Red Hat OpenShift for Windows Containers provided OpenShift administrators the ability to manage their heterogeneous application workloads. This gave administrators the ease and power to manage their Windows Container workloads alongside their Linux Container workloads using a centralized control plane: OpenShift. When first released, administrators were able to run Windows Containers on Azure, AWS, and vSphere environments that were using the IPI installation method leveraging the Windows Machine Config Operator (WMCO).

Read more about Windows Containers Bring Your Own Hardware (BYOH) in the Announcement Blog

With this latest release of the WMCO, we have provided support for administrators to bring your own host”(BYOH) when adding Windows Server nodes. With BYOH support, administrators no longer need to use premade images on the hyperscalers or create a generic template on vSphere. Now, an administrator can install Windows Server 2019 version 2004 and add it as an OpenShift node ad-hoc. This provides support for platform agnostic bare metal UPI installs and vSphere UPI installs as well.

In this blog, I will be going over how to prepare and install a Windows Server node for Windows Containers using the BYOH method on vSphere.


Before setting up a Windows node to be a member of an OpenShift cluster, you must make sure that the prerequisites are in place. Some of these prerequisites need to be done as part of the cluster installation, and cannot be performed after installation. So take special note at the prerequisites, and make sure they are done at the time of installation.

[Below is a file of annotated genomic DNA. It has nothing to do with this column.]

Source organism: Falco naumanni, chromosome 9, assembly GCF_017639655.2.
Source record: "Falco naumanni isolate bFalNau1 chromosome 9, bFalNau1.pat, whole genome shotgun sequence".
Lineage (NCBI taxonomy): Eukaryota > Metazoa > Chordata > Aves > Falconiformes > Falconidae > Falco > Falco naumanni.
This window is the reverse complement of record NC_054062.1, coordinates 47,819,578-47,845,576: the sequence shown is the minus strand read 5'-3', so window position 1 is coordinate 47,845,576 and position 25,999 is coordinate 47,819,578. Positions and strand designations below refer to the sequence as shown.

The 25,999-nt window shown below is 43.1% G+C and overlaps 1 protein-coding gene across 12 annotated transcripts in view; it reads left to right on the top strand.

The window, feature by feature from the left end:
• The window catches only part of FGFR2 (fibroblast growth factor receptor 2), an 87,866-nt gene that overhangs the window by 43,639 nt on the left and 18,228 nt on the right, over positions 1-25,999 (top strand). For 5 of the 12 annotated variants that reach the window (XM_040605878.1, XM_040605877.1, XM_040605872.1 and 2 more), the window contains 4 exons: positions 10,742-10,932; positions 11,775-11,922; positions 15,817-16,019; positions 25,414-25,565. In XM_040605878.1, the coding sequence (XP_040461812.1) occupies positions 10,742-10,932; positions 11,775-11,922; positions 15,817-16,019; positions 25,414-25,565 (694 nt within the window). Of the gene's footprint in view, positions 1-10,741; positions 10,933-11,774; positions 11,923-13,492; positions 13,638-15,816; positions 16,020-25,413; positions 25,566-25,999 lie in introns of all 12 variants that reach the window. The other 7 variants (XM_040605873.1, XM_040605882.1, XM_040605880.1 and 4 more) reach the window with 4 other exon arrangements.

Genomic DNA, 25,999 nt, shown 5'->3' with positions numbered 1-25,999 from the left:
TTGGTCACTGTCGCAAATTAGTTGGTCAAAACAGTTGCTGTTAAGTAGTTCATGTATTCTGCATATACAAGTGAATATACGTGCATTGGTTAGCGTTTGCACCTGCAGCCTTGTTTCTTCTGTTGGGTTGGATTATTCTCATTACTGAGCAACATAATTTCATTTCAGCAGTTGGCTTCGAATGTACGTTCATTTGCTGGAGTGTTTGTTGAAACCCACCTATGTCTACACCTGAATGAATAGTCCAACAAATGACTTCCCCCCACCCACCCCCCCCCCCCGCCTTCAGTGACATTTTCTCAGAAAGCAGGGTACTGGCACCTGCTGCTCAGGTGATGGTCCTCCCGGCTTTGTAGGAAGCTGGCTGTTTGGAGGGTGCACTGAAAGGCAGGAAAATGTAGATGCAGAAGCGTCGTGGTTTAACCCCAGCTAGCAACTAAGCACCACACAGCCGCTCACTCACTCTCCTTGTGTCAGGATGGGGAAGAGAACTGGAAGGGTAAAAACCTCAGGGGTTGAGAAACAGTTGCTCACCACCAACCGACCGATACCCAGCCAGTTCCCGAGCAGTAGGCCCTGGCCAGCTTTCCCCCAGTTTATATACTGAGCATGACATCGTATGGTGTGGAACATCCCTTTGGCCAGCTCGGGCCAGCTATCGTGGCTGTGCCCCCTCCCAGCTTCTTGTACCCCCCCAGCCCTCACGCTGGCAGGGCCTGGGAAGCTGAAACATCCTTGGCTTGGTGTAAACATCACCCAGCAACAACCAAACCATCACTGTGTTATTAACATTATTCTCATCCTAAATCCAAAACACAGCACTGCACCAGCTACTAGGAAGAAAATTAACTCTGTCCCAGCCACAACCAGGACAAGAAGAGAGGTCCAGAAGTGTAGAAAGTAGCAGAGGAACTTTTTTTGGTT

The prerequisites are as follows:

  • OpenShift version 4.8+
  • Use OVNKubernetes as the SDN (needs to be set up at Installation)
  • Set up Hybrid-Overlay Networking (needs to be setup at Installation)
  • Windows Server 2019 version 2004

The Windows Server specific requirements will be covered in a later section. For more information on Windows Containers, please refer to the official documentation. Pay special attention to the networking setup installation requisites as, noted earlier, they can only be done at installation time.

Verifying Prerequisites

Once the cluster has been installed, you can verify if the prerequisites were set up correctly before proceeding with the Windows Containers setup. There are not many platform prerequisites, but they are important. So make sure you take the time to verify if they were installed correctly.